Wednesday, September 21, 2005

Being (mis)lead & missing the point

The Inky's Blog Cabin revisits the issue of the recent ruling against the indoctrination of public school children via the pledge of allegiance and notes that sweet Sin has made it about 40 years and, like many (over)reactionary conservatives, doesn't quite understand that anyone could have a legitimate beef with reciting the pledge of allegiance in public schools. As a matter of fact, he thinks US District Judge Lawrence Carlton is a moron for ruling that the daily ritual of reciting the pledge in public schools is unconstitutional based on the phrase "one nation under G-d" placing public school children in an environment which leads to a coercive requirement to affirm G-d. According to Sin, the fact that the pledge does not specifically state the god of any one particular religion means that the pledge does not constitute endorsement of religion
There are many different gods for many different people. Having “under God” in the pledge does NOT make it a sanctioning of ANY religion and it is most certainly NOT unconstitutional.
Sin doesn't seem to realize that the use of the phrase "one nation under G-d" not only implies there is a single personal creator but that it is a unified belief of this nation that it operates under said creator. This can be interpreteded as nothing but an overt endorsement of the religious belief in G-d and, therefore, an endorsement of religion [emphasis mine]

The "under God" movement didn't take off, however, until the next year, when it was endorsed by the Rev. George M. Docherty, the pastor of the Presbyterian church in Washington that Eisenhower attended. In February 1954, Docherty gave a sermon—with the president in the pew before him—arguing that apart from "the United States of America," the pledge "could be the pledge of any country." He added, "I could hear little Moscovites [sic] repeat a similar pledge to their hammer-and-sickle flag with equal solemnity." Perhaps forgetting that "liberty and justice for all" was not the norm in Moscow, Docherty urged the inclusion of "under God" in the pledge to denote what he felt was special about the United States.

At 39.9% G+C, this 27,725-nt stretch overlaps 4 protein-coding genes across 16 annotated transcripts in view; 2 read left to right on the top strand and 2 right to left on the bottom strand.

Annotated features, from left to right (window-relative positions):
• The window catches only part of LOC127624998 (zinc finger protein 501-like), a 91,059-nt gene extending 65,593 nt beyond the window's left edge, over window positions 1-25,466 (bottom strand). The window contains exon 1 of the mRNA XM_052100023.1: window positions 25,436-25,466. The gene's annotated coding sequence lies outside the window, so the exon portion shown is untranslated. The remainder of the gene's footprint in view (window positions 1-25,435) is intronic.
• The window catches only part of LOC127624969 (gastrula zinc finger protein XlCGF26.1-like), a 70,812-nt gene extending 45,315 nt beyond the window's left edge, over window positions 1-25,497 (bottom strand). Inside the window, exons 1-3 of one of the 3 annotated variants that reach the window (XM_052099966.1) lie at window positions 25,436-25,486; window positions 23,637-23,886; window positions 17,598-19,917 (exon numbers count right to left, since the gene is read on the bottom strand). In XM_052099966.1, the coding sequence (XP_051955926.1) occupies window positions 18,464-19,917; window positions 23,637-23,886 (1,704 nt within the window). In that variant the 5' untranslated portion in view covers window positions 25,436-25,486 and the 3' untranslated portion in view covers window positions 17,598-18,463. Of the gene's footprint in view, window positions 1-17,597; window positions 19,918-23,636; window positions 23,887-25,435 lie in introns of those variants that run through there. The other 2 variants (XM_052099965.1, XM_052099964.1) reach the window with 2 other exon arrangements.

The ensuing congressional speechifying—debate would be a misnomer, given the near-unanimity of opinion—offered more proof that the point of the bill was to promote religion. The legislative history of the 1954 act stated that the hope was to "acknowledge the dependence of our people and our Government upon … the Creator … [and] deny the atheistic and materialistic concept of communism." In signing the bill on June 14, 1954, Flag Day, Eisenhower delighted in the fact that from then on, "millions of our schoolchildren will daily proclaim in every city and town … the dedication of our nation and our people to the Almighty." That the nation, constitutionally speaking, was in fact dedicated to the opposite proposition seemed to escape the president. [Slate]

We do not wait to introduce the pledge in schools until children are of an age in which they understand what they are saying, let alone why. The daily ritual starts in Kindergarten as a captive audience of impressionable children are lead by (or under the direction of) an authority figure in reciting the pledge as currently written. These children are neither able to comprehend the allegiance they are pledging (an allegiance to an inanimate object as well as to a country under the authority of a religious authority) nor are they able to freely consent whether to participate.

The first amendment prohibits the establishment of religion and ensures the right to free exercise thereof. As such, the endorsement and promotion of religion and/or religious belief (not limited to a specific religion or denomination) as exemplified by the daily recitation of the pledge is inherently inconsistent with the constitution. The only lesson in civics children get from this daily ritual is one that a tyrannical majority will not rest until constitutional protections are not applied to those who need them most.

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